Larissa Kambani stands in the sun holding a gardening tool over her right shoulder. She smiles broadly at the camera, her black hair worn in long braids some of which are pulled back for the hard work she's doing. She wearing black rectangular sunglasses, a heather blue T-shirt with a circle logo that says "UC Davis Global Affairs" and a blue work glove on her right hand. She stands in a park with trees, plants, and a neighborhood street visible behind her.
UC Davis Mandela Washington Fellow Larissa Kambani (Republic of Congo, 2019) lends a hand planting and caring for trees during a site visit in July 2019.

The Mandela Fellows Are Back (Virtually)

Sponsored by State Department’s Young African Leaders Initiative

This article originally appeared on the UC Davis website

Quick Summary

  • UC Davis Global Affairs organizes and leads program
  • Leadership in Public Management Institute starts June 21
  • This is the university’s fifth cohort of fellows since 2016

Mandela Fellows are “returning” to UC Davis! Thirty young African leaders from 20 countries will participate in public management training that the fellows will then put to use in their homelands.

UC Davis had planned to host its fifth cohort of fellows a year ago, until  the pandemic forced the program’s cancellation. This summer’s program, which starts Monday (June 21), will be virtual.

“As COVID-19 has changed the way we connect around the globe, we are thrilled to utilize now-familiar virtual tools to meet and collaborate with this year’s Mandela Washington Fellows,” said Joanna Regulska, vice provost and dean of Global Affairs, which leads and organizes the university’s program.

Mandela Fellows come to UC Davis — in person (or virtually, as is the case this year) — under the auspices of the Mandela Washington Fellowship, the flagship program of the U.S. Department of State’s Young African Leaders Initiative.

Established in 2010, the initiative supports young Africans as they spur economic growth and prosperity, strengthen democratic governance, and enhance peace and security across the African continent.

‘Passion for community’

From the first cohort that UC Davis hosted in 2016, to this year’s, UC Davis has hosted more than 120 Mandela Washington Fellows. “Their passion for community, wealth of experience, and critical knowledge are an inspiration for our UC Davis community,” Regulska said. “We’re proud to welcome this year’s fellows and look forward to many, many collaborations to come.”


The Leadership in Public Management Institute will build practical knowledge and leadership capacity in topics such as public management, community engagement, public speaking, and the intersection of public health and local government.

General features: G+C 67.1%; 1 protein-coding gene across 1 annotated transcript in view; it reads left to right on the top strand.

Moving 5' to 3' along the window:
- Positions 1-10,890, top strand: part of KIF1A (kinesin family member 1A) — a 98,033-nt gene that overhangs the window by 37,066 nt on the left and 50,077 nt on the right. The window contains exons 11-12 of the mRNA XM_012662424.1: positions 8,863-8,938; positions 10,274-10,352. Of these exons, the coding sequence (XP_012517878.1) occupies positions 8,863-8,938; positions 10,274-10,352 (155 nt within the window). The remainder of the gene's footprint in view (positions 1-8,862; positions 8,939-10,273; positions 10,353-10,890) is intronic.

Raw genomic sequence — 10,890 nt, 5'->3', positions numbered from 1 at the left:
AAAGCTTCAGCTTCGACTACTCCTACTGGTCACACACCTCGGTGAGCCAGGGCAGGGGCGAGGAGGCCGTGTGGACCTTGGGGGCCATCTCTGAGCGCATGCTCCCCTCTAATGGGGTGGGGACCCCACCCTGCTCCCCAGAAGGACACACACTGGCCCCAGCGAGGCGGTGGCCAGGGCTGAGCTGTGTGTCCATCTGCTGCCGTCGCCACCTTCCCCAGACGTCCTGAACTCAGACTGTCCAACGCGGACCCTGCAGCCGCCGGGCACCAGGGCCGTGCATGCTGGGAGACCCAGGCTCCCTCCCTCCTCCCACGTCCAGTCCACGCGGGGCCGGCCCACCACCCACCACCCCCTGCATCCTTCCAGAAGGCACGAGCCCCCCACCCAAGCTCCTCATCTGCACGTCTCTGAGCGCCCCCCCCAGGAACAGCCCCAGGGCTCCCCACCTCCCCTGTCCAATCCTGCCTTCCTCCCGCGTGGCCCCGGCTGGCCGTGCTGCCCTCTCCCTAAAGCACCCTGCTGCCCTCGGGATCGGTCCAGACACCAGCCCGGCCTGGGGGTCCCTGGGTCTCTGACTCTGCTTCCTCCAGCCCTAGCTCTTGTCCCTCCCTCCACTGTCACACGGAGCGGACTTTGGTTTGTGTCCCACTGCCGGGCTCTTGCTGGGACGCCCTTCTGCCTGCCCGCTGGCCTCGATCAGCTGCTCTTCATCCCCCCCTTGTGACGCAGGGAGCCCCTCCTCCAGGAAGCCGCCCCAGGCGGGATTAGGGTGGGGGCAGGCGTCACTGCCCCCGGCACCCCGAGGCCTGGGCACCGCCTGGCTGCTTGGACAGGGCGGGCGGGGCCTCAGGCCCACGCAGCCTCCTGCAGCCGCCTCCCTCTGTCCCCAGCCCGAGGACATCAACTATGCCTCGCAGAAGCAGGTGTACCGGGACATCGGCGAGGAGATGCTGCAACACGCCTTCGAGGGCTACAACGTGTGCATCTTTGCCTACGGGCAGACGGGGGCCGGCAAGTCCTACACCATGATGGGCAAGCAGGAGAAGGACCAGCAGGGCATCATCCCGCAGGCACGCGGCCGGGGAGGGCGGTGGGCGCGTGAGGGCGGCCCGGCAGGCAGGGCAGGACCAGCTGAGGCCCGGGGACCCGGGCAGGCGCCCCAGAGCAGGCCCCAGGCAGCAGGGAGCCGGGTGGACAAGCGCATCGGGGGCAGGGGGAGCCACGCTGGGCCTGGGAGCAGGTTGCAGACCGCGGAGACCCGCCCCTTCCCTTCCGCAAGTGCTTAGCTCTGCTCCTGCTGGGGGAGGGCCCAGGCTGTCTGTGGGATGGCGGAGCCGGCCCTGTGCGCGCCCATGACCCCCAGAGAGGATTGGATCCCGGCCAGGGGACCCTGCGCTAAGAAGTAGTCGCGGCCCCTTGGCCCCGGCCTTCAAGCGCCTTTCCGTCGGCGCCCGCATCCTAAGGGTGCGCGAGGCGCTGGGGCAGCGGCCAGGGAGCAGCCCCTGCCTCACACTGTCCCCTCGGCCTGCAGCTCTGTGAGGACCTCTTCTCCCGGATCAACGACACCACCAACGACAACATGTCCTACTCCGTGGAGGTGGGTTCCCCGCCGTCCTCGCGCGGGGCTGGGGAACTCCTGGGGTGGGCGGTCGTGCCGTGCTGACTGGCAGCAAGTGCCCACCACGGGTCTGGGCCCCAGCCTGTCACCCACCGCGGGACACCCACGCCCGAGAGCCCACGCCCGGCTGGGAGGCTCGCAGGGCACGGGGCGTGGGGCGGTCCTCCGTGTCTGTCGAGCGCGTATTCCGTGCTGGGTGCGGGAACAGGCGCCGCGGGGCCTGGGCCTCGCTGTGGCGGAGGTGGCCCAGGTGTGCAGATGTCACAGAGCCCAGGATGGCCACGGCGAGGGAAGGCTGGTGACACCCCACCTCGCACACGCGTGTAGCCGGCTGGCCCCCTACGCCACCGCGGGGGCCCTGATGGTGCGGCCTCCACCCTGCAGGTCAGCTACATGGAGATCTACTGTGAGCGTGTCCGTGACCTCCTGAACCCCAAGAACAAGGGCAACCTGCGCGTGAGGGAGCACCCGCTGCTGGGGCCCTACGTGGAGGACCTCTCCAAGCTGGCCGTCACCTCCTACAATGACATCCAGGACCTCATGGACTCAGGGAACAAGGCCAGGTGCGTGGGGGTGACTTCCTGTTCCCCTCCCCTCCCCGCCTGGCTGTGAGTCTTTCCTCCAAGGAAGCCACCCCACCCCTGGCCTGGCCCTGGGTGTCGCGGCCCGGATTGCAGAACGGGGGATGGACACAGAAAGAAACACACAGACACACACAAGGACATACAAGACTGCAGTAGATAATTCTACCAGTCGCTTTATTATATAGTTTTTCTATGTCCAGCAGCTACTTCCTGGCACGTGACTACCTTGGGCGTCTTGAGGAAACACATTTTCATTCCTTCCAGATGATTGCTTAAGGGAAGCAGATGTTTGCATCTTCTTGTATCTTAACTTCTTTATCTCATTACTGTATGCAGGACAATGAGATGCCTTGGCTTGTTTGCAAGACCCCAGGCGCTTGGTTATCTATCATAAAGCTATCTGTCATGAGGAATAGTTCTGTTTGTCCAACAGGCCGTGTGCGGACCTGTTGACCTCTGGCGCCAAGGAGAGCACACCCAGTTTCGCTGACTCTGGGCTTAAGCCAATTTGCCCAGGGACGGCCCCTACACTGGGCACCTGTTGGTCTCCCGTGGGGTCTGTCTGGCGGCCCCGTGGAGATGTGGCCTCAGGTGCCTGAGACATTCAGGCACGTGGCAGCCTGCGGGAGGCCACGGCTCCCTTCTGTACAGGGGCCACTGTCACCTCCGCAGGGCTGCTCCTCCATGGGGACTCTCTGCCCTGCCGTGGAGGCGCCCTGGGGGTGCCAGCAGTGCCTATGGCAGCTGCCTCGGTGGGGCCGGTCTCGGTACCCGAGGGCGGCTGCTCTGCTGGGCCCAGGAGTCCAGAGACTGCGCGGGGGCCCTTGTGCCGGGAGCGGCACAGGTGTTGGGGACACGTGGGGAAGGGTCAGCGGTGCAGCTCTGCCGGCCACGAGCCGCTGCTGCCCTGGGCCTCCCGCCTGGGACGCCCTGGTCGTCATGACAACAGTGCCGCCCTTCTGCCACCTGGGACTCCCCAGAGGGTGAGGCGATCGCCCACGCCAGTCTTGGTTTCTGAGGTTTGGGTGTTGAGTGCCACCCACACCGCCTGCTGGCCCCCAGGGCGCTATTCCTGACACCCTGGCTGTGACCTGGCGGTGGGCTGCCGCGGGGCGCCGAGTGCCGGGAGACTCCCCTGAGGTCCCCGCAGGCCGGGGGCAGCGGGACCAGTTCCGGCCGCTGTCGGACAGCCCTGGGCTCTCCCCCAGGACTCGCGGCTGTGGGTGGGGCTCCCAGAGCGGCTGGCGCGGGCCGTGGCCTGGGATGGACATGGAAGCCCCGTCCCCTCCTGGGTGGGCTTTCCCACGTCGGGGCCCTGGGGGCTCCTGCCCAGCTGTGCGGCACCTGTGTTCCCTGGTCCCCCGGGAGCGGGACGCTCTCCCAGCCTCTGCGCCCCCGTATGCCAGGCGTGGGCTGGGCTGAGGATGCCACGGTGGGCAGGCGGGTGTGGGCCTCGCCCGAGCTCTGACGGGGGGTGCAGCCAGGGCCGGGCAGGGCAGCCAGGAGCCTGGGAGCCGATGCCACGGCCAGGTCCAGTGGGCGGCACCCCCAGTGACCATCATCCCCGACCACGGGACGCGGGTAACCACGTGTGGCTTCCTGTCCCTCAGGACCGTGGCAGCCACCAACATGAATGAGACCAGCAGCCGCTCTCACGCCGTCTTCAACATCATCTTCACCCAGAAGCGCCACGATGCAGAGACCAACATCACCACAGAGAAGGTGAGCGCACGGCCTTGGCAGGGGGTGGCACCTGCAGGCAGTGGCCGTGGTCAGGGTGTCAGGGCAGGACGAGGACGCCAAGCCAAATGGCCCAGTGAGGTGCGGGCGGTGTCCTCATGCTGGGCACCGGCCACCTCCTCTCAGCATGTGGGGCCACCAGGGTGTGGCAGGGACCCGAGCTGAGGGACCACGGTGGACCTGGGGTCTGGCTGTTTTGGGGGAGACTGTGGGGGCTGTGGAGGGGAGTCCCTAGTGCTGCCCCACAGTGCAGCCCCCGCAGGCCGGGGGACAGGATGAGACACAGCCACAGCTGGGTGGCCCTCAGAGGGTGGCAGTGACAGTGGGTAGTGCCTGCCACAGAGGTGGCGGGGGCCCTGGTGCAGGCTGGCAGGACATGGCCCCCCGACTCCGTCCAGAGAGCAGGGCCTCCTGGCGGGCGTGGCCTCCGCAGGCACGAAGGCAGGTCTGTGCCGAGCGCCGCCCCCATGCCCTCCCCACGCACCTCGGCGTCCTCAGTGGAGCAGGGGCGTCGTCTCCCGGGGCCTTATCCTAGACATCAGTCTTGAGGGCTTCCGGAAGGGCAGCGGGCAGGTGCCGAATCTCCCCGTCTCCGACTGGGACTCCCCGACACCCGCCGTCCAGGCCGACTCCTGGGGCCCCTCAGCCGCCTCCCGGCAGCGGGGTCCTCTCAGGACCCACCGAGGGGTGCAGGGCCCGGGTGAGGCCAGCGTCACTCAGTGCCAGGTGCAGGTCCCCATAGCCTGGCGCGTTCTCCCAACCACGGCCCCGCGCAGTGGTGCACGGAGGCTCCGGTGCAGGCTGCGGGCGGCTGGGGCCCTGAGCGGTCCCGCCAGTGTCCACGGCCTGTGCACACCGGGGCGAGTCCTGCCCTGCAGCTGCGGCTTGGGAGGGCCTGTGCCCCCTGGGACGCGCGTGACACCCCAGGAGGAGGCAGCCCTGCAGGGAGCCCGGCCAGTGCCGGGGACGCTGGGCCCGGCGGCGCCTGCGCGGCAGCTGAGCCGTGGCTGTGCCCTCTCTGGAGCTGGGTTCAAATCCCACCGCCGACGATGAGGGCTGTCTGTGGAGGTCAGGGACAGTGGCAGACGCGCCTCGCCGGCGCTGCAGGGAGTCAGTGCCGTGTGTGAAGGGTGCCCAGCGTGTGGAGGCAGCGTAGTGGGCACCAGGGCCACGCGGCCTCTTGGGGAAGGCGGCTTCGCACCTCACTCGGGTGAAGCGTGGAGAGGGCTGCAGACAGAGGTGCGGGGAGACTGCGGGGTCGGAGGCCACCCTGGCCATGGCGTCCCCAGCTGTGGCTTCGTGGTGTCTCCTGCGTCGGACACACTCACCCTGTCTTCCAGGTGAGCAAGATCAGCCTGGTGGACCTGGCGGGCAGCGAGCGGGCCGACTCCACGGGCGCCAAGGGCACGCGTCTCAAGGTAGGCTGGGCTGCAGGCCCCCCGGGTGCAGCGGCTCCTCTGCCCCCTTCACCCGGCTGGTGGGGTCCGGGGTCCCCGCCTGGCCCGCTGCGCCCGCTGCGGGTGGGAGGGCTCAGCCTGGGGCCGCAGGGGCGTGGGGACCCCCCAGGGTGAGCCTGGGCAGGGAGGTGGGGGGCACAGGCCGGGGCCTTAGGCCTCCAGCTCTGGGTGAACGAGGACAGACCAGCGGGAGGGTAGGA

The fellows will participate in discussion forums, professional networking, cultural connection activities, leadership sessions, community service, and focus project coaching.

Speakers and special guests this year will include Chancellor Gary S. May, Provost and Executive Vice Chancellor Mary Croughan, and Vice Provost and Dean Regulska, along with faculty members and community partners, including the mayor and vice mayor of Davis, along Gloria Partida and Lucas Frerichs, respectively.

Diverse backgrounds, expertise

This year’s cohort includes engineers, doctors, lawyers, entrepreneurs, and leaders in public health and medicine, energy, gender equity, education, water resources, environmental protection, governance, public management and more.

“We are so proud to have the unique opportunity to host this fellowship,” said Jennie Konsella-Norene, assistant director of global professional programs in Global Affairs, administrative director of the program.

“We have a very diverse group of fellows this year, with backgrounds and expertise spanning several industries and interests, including energy, women’s and girl’s issues, and health and medicine,” Konsella-Norene said. “The opportunity to learn from each other offers meaningful intercultural and interdisciplinary exchange and collaboration, and we are delighted to see meaningful, collaborative projects develop out of the relationships that are built through the fellowship experience.”

Konsella-Norene and academic director Peter Hartsough, project scientist in the Department of Land, Air and Water Resources, have led the UC Davis program since its inception.

About Global Affairs at UC Davis

Global Affairs brings the world to UC Davis, welcoming more than 10,000 international students, scholars and leaders, and hosting programs that inspire global curiosity, understanding and engagement. Compelled by the valuable outcomes of thinking globally, we make transformative opportunities a reality by supporting the thousands of students and faculty learning and researching globally—and by facilitating collaborations that tackle the world’s most pressing challenges through more than 150 global partnerships.

Putting our vision of a UC Davis community that engages, thrives, and leads in this interconnected world into action, Global Affairs is in pursuit of an ambitious goal: Global Education for All.

About the Mandela Washington Fellowship

The Mandela Washington Fellowship is a program of the U.S. Department of State with funding provided by the U.S. Government and administered by IREX. For more information about the Mandela Washington Fellowship, visit and join the conversation at #YALI2021.  

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